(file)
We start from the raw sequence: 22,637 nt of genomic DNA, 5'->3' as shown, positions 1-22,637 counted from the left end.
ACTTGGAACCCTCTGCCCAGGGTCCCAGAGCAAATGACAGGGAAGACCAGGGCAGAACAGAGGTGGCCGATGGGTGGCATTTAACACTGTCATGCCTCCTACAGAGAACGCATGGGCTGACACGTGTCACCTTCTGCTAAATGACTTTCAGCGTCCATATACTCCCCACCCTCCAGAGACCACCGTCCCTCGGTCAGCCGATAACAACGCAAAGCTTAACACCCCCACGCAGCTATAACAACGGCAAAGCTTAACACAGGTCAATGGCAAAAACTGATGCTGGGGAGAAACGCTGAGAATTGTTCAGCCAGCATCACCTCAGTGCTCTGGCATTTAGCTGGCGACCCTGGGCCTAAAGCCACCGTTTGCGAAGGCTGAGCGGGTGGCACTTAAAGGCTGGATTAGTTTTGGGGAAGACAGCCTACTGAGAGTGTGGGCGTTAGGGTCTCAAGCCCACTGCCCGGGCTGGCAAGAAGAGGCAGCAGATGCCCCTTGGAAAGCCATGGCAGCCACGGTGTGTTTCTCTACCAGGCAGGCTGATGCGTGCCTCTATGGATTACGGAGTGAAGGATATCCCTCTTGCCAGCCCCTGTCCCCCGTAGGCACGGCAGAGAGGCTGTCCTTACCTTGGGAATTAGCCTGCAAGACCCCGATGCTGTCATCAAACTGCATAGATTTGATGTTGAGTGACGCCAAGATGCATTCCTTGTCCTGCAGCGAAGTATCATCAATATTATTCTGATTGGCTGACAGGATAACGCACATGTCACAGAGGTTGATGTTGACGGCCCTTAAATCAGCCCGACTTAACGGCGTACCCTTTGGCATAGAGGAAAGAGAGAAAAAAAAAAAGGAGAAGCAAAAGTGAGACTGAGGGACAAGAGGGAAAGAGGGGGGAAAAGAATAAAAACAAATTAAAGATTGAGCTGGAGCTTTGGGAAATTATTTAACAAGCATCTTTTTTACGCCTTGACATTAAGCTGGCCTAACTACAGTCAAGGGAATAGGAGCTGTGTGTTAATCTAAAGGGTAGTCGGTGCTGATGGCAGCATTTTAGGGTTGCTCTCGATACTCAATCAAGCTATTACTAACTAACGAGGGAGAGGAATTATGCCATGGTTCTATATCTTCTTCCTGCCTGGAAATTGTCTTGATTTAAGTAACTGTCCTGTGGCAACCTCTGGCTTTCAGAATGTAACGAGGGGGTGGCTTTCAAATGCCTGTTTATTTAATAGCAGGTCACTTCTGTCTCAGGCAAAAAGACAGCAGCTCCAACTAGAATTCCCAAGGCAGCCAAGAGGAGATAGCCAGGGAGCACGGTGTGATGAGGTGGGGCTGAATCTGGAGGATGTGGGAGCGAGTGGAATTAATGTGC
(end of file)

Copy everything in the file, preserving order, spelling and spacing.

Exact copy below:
We start from the raw sequence: 22,637 nt of genomic DNA, 5'->3' as shown, positions 1-22,637 counted from the left end.
ACTTGGAACCCTCTGCCCAGGGTCCCAGAGCAAATGACAGGGAAGACCAGGGCAGAACAGAGGTGGCCGATGGGTGGCATTTAACACTGTCATGCCTCCTACAGAGAACGCATGGGCTGACACGTGTCACCTTCTGCTAAATGACTTTCAGCGTCCATATACTCCCCACCCTCCAGAGACCACCGTCCCTCGGTCAGCCGATAACAACGCAAAGCTTAACACCCCCACGCAGCTATAACAACGGCAAAGCTTAACACAGGTCAATGGCAAAAACTGATGCTGGGGAGAAACGCTGAGAATTGTTCAGCCAGCATCACCTCAGTGCTCTGGCATTTAGCTGGCGACCCTGGGCCTAAAGCCACCGTTTGCGAAGGCTGAGCGGGTGGCACTTAAAGGCTGGATTAGTTTTGGGGAAGACAGCCTACTGAGAGTGTGGGCGTTAGGGTCTCAAGCCCACTGCCCGGGCTGGCAAGAAGAGGCAGCAGATGCCCCTTGGAAAGCCATGGCAGCCACGGTGTGTTTCTCTACCAGGCAGGCTGATGCGTGCCTCTATGGATTACGGAGTGAAGGATATCCCTCTTGCCAGCCCCTGTCCCCCGTAGGCACGGCAGAGAGGCTGTCCTTACCTTGGGAATTAGCCTGCAAGACCCCGATGCTGTCATCAAACTGCATAGATTTGATGTTGAGTGACGCCAAGATGCATTCCTTGTCCTGCAGCGAAGTATCATCAATATTATTCTGATTGGCTGACAGGATAACGCACATGTCACAGAGGTTGATGTTGACGGCCCTTAAATCAGCCCGACTTAACGGCGTACCCTTTGGCATAGAGGAAAGAGAGAAAAAAAAAAAGGAGAAGCAAAAGTGAGACTGAGGGACAAGAGGGAAAGAGGGGGGAAAAGAATAAAAACAAATTAAAGATTGAGCTGGAGCTTTGGGAAATTATTTAACAAGCATCTTTTTTACGCCTTGACATTAAGCTGGCCTAACTACAGTCAAGGGAATAGGAGCTGTGTGTTAATCTAAAGGGTAGTCGGTGCTGATGGCAGCATTTTAGGGTTGCTCTCGATACTCAATCAAGCTATTACTAACTAACGAGGGAGAGGAATTATGCCATGGTTCTATATCTTCTTCCTGCCTGGAAATTGTCTTGATTTAAGTAACTGTCCTGTGGCAACCTCTGGCTTTCAGAATGTAACGAGGGGGTGGCTTTCAAATGCCTGTTTATTTAATAGCAGGTCACTTCTGTCTCAGGCAAAAAGACAGCAGCTCCAACTAGAATTCCCAAGGCAGCCAAGAGGAGATAGCCAGGGAGCACGGTGTGATGAGGTGGGGCTGAATCTGGAGGATGTGGGAGCGAGTGGAATTAATGTGC